Have any of the classroom-management techniques you used with kids worked on your players?
I’ve always held the philosophy that work made fun gets done, so we do icebreakers before every team meeting. Sometimes, the guys play “rock, paper, scissors” or “grab the cup.”
For more than three decades, Canadians have had to cheer for other countries during the World Cup. How does it feel to be a part of the reason we can cheer for us?
That was part of the vision from the beginning. During our first meeting, we showed the men’s players footage of the moment we qualified in 1986, when the fans ran onto the pitch in St. John’s. With Canada co-hosting the 2026 World Cup, I wanted our players to know they could be the first and last group of men to represent us at home, and help to change a nation forever. They bought into that. It manifested in their performances during our qualifying run.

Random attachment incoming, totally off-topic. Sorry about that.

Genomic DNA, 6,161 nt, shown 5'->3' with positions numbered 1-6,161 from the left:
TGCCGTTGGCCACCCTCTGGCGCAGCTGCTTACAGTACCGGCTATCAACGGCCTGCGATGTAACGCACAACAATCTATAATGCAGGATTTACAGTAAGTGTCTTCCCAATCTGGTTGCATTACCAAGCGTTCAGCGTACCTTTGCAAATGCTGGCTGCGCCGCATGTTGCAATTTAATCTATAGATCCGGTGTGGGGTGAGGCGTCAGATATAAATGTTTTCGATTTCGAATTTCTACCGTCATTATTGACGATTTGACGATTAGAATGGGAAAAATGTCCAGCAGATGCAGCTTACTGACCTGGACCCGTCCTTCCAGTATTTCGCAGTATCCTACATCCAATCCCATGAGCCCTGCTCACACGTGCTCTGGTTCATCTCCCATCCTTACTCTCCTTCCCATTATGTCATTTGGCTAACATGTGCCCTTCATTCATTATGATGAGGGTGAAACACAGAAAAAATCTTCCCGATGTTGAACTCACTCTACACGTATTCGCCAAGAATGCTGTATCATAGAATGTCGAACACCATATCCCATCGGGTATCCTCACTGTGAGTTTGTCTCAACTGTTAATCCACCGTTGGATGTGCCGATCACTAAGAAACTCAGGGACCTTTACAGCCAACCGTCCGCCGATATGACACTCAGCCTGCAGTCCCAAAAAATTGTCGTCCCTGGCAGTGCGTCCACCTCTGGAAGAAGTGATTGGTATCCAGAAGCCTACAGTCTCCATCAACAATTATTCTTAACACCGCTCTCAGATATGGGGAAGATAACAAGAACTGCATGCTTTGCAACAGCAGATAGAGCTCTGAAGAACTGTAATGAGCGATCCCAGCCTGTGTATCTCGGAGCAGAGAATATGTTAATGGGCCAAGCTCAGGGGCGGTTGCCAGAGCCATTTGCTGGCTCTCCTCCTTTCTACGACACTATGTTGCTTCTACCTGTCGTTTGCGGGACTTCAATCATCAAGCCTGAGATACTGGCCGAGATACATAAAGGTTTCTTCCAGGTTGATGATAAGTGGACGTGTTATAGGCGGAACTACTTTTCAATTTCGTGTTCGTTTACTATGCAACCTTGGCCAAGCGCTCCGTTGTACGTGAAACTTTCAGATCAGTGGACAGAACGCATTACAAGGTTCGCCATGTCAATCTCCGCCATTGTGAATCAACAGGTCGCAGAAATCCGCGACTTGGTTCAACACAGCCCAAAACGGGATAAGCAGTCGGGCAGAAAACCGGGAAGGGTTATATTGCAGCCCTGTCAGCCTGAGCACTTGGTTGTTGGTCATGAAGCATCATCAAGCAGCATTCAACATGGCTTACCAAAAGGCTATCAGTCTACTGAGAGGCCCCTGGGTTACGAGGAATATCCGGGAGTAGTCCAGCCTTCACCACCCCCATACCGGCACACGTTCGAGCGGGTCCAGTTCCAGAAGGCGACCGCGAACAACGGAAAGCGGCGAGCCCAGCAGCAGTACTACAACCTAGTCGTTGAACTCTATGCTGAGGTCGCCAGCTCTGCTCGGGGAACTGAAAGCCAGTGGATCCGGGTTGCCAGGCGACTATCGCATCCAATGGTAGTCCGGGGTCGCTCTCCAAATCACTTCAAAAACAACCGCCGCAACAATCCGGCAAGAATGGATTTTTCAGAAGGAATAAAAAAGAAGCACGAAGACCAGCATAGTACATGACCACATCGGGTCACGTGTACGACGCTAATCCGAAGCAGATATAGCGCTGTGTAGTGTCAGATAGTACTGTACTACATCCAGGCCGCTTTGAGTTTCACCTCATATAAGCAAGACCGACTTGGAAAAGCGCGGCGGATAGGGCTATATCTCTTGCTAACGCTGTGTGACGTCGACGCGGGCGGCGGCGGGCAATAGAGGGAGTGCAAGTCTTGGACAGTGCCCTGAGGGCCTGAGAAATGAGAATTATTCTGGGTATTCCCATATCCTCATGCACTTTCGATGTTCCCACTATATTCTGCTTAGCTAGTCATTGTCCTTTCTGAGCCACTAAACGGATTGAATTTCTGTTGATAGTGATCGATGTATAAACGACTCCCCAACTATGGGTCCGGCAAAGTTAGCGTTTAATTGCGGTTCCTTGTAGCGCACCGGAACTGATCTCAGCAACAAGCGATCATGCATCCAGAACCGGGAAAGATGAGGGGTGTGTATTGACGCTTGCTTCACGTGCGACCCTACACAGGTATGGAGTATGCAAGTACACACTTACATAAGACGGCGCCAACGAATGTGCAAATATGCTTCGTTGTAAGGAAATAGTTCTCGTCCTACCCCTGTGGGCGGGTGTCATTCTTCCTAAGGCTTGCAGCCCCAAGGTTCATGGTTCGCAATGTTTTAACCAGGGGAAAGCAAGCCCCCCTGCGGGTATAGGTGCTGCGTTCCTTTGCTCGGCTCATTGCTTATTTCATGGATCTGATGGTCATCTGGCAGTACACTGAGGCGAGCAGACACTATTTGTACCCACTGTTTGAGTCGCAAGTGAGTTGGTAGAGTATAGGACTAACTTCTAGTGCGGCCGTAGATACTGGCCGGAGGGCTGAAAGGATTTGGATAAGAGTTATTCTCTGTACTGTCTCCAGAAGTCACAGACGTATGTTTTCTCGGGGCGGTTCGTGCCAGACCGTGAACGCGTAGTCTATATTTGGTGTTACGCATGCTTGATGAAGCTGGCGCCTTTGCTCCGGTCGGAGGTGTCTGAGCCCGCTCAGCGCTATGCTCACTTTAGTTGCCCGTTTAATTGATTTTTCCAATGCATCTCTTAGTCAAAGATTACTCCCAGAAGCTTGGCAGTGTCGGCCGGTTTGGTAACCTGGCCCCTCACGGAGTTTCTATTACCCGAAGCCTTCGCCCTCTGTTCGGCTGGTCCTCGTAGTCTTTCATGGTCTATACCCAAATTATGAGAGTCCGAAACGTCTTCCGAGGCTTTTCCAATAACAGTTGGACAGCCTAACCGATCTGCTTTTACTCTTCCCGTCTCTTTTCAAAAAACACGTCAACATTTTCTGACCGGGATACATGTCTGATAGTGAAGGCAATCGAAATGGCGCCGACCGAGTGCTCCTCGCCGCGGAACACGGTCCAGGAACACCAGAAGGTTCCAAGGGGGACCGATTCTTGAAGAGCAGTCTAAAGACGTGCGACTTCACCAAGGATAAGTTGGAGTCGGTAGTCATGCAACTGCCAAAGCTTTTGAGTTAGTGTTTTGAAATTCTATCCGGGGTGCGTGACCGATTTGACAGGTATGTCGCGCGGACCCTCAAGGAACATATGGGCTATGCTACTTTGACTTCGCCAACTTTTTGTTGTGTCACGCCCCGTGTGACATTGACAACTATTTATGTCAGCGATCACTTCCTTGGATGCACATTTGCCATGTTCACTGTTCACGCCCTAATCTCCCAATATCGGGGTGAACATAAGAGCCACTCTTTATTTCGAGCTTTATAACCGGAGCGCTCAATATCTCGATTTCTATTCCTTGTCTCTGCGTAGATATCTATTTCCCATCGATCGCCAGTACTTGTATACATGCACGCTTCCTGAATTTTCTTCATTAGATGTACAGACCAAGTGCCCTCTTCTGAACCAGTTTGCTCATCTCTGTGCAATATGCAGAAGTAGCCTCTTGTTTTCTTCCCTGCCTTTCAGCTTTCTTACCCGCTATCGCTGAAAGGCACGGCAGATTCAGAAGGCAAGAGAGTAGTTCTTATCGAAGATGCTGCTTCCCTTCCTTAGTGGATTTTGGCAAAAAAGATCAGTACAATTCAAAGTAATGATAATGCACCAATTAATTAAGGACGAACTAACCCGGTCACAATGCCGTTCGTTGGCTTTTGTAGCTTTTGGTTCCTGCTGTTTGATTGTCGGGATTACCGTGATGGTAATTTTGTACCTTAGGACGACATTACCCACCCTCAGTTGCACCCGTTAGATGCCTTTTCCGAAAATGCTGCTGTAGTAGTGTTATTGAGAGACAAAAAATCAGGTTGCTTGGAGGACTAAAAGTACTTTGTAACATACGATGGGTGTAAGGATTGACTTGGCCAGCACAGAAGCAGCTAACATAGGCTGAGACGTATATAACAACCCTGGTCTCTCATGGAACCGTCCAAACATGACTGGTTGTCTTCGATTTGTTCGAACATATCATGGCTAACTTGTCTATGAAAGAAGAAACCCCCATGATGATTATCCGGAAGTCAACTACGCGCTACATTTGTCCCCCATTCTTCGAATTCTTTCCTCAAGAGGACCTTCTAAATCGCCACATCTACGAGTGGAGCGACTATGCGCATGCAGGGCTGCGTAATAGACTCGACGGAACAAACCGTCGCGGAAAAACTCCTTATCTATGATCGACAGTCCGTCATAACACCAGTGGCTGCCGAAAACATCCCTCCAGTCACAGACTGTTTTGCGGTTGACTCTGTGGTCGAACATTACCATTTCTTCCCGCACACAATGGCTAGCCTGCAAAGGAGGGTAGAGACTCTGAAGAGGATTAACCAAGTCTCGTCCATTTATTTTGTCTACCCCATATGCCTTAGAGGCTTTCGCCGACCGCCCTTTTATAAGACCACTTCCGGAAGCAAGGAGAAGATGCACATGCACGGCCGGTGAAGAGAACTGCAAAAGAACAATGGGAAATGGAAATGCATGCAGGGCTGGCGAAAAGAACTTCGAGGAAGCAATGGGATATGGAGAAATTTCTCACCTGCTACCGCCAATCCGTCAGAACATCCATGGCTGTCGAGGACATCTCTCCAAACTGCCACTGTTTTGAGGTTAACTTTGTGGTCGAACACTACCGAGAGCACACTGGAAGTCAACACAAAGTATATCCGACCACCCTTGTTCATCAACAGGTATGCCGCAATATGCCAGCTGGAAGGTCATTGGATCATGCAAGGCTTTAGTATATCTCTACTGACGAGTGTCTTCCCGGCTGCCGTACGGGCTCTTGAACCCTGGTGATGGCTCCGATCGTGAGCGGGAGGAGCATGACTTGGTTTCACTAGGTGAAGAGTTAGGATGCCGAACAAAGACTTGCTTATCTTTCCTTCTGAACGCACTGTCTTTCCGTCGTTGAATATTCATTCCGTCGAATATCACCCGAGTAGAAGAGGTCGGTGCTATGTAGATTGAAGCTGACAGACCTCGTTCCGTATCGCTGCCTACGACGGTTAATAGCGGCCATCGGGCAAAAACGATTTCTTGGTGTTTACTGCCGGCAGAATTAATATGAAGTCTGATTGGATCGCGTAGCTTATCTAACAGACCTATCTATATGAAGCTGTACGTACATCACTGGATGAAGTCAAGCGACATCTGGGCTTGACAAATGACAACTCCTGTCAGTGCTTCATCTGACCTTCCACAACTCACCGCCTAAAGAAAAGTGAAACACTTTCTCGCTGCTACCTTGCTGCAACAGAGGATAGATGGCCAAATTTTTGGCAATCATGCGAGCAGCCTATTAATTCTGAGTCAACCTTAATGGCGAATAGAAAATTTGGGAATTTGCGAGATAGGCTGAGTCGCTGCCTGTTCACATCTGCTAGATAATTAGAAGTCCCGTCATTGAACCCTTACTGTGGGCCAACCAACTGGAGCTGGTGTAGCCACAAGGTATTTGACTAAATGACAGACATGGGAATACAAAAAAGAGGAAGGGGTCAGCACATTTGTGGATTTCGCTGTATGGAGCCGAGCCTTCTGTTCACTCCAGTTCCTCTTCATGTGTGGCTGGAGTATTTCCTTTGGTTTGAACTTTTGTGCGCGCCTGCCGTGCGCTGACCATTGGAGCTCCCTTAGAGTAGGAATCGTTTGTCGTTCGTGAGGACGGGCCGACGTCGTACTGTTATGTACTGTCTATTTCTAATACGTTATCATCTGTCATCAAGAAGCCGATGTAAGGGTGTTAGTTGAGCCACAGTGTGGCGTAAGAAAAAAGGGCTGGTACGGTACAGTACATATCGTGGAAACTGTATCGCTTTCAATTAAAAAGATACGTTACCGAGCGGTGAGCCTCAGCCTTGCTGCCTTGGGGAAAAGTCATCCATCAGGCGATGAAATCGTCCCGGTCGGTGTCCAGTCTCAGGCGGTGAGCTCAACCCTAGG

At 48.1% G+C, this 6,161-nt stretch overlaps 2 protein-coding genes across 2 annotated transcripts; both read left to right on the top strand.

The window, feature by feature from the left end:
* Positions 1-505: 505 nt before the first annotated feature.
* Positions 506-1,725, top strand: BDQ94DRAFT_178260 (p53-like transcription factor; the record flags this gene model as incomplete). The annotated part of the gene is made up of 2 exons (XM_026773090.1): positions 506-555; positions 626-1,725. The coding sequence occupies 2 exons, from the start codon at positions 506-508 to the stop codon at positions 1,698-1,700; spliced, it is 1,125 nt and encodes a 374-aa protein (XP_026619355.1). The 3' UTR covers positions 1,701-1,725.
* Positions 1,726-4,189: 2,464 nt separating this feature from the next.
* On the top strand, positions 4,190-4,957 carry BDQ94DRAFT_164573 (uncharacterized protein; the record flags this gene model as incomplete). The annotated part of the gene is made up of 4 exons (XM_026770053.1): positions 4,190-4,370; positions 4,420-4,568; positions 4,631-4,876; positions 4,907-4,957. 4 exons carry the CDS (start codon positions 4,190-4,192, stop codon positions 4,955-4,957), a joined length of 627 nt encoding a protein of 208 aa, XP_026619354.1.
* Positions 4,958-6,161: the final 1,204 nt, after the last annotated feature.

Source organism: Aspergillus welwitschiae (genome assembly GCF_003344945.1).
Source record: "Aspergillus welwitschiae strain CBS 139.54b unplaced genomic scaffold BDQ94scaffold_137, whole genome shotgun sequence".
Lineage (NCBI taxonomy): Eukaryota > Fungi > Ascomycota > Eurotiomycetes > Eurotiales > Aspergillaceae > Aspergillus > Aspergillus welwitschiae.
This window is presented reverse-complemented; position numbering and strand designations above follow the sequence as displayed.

How does Canada’s fan culture compare to England’s?
There were smoke and red flares when the team bus pulled into Hamilton before our qualifier against the United States—that was an atmosphere as good as you’d get in England. We felt like Liverpool FC pulling up for a Champions League match. But the men’s team had to build trust with results before our fans could fill stadiums like they did at our freezing-cold qualifier in Edmonton last November.
Who has most influenced your coaching style?
Sir Bobby Robson. He grew up in northeast England just like me. Funnily enough, one of his first coaching jobs was with the Vancouver Royal Canadians in the late 1960s. He won the UEFA Cup with Ipswich, managed Barcelona—I don’t think you’d find a Geordie coach who wasn’t inspired by Sir Bobby.
How do you coach yourself?
I’ve made “learning something new” a part of my daily routine. Whether I’m running or lifting weights, I’ve always got some leadership or self-improvement audiobook in my ear. I was listening to podcasts before they were cool.